The public has voted to give nurses more than just a round of applause
Swiss nurses want better working conditions, more autonomy and greater recognition. The public has listened to them. The “Strong healthcare” initiative, championed by the Swiss Professional Association of Nurses (SBK-ASI), scored a historic referendum victory at the end of November. Implementation is the next challenge.
“Applause is not enough” rang the slogan a few months ago, as nurses campaigned for better working conditions. The majority of Swiss voters share this view, after some 61 per cent approved the “Strong healthcare” initiative on 28 November 2021 (see also “Swiss Review” 5/2021). The Swiss Abroad were also clearly in favour, with 58.3 voting yes.
This result is remarkable in a number of ways. A trade union proposal has succeeded at the ballot box for the first-ever time at national level. It is also only the 24th popular initiative that has been passed since the birth of the modern federal Swiss state, attracting an unusually high level of support and democratic participation. Voter turnout was 65.3 per cent – the fourth highest since 1971, when the electorate approved the introduction of women’s suffrage. The Covid-19 Act was another reason why so many people voted – this matter was also included on the ballot paper after being the subject of heated debate.
Yes in almost all cantons
Early opinion polls had shown that the public was very sympathetic to nurses’ demands, but no one was sure whether the proposal would achieve the necessary cantonal majority – often a stumbling block in plebiscites. But the initiative easily cleared this hurdle. All cantons voted in favour apart from Appenzell Innerrhoden.
There was a general consensus that healthcare reforms are necessary. More and more nurses are reaching breaking point. Many are leaving the profession early, often at a young age. HR departments are finding it hard to recruit people – the additional nurses that Switzerland’s ageing society will need in future. Without effective reforms, the shortfall in nurses is therefore likely to be around 65,000 by 2030, warn experts.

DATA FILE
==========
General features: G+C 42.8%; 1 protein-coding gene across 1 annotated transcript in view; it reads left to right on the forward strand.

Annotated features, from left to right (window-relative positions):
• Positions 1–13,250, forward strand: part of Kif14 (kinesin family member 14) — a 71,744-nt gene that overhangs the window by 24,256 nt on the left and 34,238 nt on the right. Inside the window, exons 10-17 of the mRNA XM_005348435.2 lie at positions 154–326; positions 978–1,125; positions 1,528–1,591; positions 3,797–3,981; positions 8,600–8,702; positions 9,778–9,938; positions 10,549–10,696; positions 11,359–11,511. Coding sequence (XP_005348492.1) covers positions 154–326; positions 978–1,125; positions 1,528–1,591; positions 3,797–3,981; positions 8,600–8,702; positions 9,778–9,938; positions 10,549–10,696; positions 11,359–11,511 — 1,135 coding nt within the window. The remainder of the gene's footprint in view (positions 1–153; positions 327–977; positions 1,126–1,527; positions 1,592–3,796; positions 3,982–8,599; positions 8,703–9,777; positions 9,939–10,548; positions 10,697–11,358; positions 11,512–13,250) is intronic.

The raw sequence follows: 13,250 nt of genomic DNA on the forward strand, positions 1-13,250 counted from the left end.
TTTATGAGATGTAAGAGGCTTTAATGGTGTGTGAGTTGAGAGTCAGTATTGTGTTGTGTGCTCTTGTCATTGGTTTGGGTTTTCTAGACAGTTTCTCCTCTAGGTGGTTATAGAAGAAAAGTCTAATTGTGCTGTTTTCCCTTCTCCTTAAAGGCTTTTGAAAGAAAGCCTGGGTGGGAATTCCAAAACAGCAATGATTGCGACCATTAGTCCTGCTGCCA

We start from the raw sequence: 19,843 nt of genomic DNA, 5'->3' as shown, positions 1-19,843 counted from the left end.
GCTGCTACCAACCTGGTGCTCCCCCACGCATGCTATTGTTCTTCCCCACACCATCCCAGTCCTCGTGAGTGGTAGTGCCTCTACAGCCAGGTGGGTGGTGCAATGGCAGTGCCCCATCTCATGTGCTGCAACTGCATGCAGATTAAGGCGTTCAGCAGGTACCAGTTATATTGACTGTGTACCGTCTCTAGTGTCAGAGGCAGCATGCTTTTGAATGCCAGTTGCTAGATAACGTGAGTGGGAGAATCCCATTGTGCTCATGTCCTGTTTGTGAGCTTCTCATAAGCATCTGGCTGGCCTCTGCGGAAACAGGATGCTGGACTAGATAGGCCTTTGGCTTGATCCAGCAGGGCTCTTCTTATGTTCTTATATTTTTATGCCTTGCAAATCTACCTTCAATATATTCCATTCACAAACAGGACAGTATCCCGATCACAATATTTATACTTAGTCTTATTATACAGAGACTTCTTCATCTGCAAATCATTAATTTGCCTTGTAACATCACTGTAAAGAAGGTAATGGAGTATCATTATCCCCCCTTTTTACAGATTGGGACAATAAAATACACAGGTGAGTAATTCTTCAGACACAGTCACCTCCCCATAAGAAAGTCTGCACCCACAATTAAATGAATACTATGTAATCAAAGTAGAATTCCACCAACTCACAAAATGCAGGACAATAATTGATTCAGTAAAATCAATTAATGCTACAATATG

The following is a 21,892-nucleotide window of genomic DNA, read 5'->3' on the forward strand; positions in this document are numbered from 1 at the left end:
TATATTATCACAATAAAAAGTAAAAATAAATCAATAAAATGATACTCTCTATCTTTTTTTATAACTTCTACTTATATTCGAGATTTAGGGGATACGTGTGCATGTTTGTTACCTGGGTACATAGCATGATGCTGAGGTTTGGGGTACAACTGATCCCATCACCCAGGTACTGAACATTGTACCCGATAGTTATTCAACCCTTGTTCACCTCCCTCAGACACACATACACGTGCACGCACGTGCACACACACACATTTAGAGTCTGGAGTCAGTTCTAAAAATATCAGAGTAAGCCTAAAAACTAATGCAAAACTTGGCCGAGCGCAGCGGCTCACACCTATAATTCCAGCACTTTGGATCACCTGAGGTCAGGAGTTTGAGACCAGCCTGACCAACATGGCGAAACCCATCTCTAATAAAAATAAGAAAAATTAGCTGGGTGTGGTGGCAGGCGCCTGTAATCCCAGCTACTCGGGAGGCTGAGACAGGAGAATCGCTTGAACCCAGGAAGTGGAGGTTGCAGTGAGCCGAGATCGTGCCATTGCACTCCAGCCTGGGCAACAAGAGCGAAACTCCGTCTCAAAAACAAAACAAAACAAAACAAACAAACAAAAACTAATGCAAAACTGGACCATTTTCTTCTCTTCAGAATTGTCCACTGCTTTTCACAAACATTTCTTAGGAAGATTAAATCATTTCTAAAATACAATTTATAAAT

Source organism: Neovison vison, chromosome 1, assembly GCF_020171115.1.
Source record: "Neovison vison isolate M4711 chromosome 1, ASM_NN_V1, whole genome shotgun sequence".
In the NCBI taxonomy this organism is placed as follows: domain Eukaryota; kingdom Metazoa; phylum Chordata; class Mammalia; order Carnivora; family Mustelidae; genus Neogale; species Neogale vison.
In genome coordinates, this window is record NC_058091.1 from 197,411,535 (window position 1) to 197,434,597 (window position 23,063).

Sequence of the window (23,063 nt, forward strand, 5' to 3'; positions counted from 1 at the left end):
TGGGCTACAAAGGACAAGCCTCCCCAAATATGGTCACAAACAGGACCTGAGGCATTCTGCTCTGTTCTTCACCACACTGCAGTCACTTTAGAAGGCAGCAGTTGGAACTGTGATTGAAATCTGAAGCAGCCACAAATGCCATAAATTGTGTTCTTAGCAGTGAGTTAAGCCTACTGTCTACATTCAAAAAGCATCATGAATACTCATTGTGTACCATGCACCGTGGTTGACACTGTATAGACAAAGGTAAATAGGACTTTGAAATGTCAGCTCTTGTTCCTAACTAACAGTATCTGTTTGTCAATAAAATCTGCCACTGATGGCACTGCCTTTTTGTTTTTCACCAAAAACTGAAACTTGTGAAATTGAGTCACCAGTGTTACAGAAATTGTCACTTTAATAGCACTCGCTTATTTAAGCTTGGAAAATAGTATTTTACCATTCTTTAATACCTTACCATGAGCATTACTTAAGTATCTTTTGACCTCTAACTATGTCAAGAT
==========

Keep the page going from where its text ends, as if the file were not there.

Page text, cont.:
Pandemic brought the situation into focus
The “Strong healthcare” initiative, launched by the Swiss Professional Association of Nurses (SBK-ASI) back in 2017, also owes its resounding success to Covid. The media have reported extensively on the situation in hospitals and care homes, reminding the public of the job that nurses and carers do around the clock. Many people now realise that they or their loved ones may also need looking after one day. The situation with Covid worsened again in the weeks running up to the vote. Case numbers soared – just as reports of the new Omicron variant were about to come through. And by the time of the referendum, hospitals were saying they would probably soon have to resort to triage and make deeply uncomfortable life-or-death decisions on whom to treat.
“What we now expect from politicians is that they take our wishes seriously and act swiftly.”
SBK-ASI Managing Director
Esteem and appreciation
“In moments like this, nurses demonstrate to each and every one of us how important they are,” said Health Minister Alain Berset on the day of the vote. The emphatic yes at the polls was a collective show of esteem and appreciation, he added. Nurses celebrated the result, with SBK-ASI Managing Director Yvonne Ribi (see “Top pick”) hailing public solidarity. The measures that had been passed would help to address the nursing crisis, she said. “What we now expect from politicians is that they take our wishes seriously and act swiftly.”
No time to lose